What Kids Don’t Learn in School


What Kids Don't Learn in School

What Kids Don’t Learn in School

What Kids Don’t Learn in School
The typical reaction to this diary-worthy idea from a former teacher is along the lines of, “Well, it’s not exactly like those documentaries, Kid’s Stuff, orification videos, maybe…”

Yes, kind of like watching birds with binoculars, except it’s on your computer. Or maybe that’s what you’re supposed to do, upgrade your skills like upgrade your computer-skill. Whatever the case may be, just remember, you don’t really have to change that lifestyle, you just have to find a way to monitor your kids learning, make sure they’re getting the extra help (maybe with a tutor or parent), and remember that knowledge is power.

Here’s what I suggest:

Get the DVD version of the video. Look at the time it takes to watch it, and the cost, and see if it’s something you’d like to upgrade yourself. Kids really need at least a basic understanding of computer programming, and knowing how to use a computer. You don’t have to be a computer expert, but you do need to know. More than many parents realize, teaching math is just as much of a mindset as being able to read. Kids need it just as much of the time.

Get a tutor. I went to a tutoring center last fall. I got a one-on-one tutor for my son. He’s doing much better. I didn’t ask for a lot of specifics, but he did use a lot of math. I also noticed that his class wasn’t as complicated as the public school math classes. I think that’s because he got real practical exercises in real classrooms, rather than just standing in a classroom writing problems. I paid $75 per hour for him. It’s a fraction of what I’ve been paying him for months to come up with charts and brains-to-notes.

I also noticed that he had no classroom management problems or discipline problems. He got along with all the other kids very well, and he even danced one time! I couldn’t believe it. The only thing I could think of to judge him by was that he had to do something with a pen and a paper, but for some reason, that bothered him. I think he may have been reminded at how much he talks when he’s excited.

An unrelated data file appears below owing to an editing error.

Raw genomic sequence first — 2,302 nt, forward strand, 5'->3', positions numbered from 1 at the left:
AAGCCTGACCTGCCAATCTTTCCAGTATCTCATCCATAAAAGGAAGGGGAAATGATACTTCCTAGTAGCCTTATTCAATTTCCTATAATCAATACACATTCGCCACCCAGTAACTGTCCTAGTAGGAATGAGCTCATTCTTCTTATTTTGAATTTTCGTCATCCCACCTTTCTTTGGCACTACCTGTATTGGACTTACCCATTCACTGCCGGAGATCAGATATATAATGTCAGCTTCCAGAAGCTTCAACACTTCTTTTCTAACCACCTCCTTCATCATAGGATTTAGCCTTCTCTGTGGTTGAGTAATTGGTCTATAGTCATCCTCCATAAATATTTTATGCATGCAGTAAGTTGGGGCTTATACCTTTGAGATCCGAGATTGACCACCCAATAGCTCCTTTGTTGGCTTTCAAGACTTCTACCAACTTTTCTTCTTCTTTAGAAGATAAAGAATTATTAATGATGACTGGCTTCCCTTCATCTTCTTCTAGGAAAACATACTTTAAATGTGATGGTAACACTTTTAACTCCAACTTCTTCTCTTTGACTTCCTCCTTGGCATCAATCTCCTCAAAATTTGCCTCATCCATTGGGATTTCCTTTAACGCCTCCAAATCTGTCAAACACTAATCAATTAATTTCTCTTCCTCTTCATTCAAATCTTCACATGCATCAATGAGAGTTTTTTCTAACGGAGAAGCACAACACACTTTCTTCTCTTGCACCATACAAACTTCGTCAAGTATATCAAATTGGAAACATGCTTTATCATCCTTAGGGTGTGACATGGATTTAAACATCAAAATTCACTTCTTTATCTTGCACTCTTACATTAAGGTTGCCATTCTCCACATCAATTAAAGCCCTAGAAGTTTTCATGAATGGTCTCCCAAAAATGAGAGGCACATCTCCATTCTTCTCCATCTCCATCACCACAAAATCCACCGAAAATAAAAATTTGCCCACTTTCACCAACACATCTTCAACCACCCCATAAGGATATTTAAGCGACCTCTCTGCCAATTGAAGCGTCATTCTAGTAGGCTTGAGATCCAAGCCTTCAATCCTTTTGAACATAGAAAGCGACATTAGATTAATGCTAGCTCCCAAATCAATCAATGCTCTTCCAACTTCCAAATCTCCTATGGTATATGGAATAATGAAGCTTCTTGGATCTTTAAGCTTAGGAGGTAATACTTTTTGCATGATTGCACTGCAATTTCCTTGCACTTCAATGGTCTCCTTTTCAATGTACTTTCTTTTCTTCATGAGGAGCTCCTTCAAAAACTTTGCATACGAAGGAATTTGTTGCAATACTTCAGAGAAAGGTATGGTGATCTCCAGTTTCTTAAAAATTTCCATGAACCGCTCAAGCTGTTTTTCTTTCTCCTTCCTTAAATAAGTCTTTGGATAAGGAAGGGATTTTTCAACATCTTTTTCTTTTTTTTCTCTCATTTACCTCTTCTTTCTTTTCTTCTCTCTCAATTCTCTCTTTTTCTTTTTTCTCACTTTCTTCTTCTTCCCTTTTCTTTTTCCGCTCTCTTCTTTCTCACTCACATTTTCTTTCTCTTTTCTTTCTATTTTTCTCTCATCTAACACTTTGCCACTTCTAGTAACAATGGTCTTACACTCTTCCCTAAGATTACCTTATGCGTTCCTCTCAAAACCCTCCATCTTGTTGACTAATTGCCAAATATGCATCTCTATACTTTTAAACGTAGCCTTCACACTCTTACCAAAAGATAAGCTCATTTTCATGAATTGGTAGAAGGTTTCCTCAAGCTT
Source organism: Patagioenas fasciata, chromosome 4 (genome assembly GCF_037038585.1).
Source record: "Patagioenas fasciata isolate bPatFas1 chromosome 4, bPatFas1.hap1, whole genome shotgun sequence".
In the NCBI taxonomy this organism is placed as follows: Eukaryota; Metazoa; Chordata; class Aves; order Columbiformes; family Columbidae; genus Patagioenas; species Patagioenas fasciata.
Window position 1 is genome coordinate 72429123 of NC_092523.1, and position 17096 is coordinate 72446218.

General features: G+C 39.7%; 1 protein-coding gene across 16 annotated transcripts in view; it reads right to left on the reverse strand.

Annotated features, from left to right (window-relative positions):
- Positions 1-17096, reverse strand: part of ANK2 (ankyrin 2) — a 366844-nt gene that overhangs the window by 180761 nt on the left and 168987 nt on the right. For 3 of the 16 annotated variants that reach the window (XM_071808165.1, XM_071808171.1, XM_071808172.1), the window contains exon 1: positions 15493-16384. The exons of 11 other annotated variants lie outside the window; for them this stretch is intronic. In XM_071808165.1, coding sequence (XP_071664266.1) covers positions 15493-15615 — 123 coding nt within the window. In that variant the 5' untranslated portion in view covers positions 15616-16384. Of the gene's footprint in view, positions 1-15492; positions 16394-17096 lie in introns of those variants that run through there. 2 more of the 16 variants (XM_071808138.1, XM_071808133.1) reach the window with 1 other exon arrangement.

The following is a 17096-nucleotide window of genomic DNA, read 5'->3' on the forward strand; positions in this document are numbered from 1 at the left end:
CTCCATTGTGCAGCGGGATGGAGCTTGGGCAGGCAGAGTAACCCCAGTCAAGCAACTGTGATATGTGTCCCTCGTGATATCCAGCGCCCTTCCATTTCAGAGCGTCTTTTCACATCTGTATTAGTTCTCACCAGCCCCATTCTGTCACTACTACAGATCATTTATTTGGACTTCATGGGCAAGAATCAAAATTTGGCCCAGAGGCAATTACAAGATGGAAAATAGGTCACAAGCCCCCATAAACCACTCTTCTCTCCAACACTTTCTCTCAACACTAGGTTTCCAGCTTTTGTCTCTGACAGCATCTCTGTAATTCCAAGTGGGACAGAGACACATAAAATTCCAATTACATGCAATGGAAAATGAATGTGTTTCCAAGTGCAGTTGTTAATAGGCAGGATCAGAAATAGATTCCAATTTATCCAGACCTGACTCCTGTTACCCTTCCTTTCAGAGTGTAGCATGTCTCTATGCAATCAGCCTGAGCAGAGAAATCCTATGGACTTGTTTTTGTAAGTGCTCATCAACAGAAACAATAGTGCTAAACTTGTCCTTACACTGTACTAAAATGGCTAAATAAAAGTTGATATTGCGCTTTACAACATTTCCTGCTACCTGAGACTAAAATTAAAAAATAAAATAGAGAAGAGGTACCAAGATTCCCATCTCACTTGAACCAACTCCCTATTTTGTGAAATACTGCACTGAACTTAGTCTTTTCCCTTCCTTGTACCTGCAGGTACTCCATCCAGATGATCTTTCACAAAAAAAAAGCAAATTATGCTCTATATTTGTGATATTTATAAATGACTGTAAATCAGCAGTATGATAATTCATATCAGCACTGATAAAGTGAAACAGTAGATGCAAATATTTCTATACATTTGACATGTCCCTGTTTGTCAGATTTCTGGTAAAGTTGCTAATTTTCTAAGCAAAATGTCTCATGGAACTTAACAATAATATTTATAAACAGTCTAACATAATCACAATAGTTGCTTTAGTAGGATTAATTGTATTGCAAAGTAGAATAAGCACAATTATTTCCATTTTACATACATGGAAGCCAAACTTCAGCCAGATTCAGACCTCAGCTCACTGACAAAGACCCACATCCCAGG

The bottom line is that I’m still very impressed with the tutoring I’ve done for my son, even though he’s still young. I’m amazed that a Tutoring company could realize a profit and still provide service to a young child in a public school who needs help? And to see a little boy from a public school be so engaged and interested in math? It’s magical!

And now, two school districts have approved Tutoring companies’ applications to provide services for their students. What’s even better, those two school districts are evaluating the applicants to see which companies can provide them with the most-designed tutoring program. I imagine what the process must be like: the school, the teacher, the parent, the student, and the tutor. How would it go?

And now, fast forward to this past May 2007. One of those tutoring companies, Tutorious, had a contest in which their tutors won a brand new interactive 2006 Lincoln Continental (see attached picture). The prize was $2500. Obviously, the contest was in celebration of their tutoring service’s one-year anniversary.

Now, one of the things that I recommend to my son, who is now a senior, is to check out the free services of Tutorious. This may not seem important to you, but I have to wonder: will you choose a tutor service that shows the quality of their tutors? I don’t think so. You want a service where the tutors are top-notch. They need to clearly and visibly show their talents. I think Tutorious nails this event.

However, the important thing is that you assess the company first on their website. Are their tutors top-notch? If not, there’s something wrong with their procedures. Also, if a company doesn’t official have a website, how will you contact them? After all, most people would be first to write a letter, right?

So where to start? I think the best place is with the tutors’ personal website. You can read the most detailed positive reviews, but they really should be hard to miss. In fact, the more positive reviews you have, the less likely companies are to succeed. You can also look at their social networking pages. How dedicated are they to their clients? There’s value in that.

Another place to look is in the Simply Mentor Guides. I don’t think it makes sense to randomly pick a guide and go from there. Instead, simply ask questions that will help you make a reasonable conclusion. What Kids Don’t Learn in School